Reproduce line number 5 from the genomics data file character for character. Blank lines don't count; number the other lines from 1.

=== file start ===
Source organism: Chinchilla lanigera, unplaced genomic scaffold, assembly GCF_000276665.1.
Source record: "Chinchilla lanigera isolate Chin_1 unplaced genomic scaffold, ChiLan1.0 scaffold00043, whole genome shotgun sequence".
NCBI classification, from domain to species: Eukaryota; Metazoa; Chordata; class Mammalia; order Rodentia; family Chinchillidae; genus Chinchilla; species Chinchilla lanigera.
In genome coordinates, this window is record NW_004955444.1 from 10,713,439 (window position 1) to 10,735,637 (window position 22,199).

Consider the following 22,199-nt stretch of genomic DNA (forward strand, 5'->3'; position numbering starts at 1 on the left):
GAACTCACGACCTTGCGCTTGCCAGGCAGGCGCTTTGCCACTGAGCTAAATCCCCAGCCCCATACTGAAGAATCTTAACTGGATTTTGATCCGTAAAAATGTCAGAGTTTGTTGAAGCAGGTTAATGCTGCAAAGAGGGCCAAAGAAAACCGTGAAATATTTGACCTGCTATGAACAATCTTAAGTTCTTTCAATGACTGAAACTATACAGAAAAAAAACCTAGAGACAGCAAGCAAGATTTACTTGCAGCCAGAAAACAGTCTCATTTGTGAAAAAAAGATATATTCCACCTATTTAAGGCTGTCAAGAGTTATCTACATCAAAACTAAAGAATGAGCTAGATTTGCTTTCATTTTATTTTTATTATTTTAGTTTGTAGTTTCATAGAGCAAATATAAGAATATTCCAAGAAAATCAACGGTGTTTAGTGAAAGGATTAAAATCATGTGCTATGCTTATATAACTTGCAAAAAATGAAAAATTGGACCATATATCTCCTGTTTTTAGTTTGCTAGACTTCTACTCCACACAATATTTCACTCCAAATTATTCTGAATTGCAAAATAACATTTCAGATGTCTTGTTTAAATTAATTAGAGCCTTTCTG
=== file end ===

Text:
Consider the following 22,199-nt stretch of genomic DNA (forward strand, 5'->3'; position numbering starts at 1 on the left):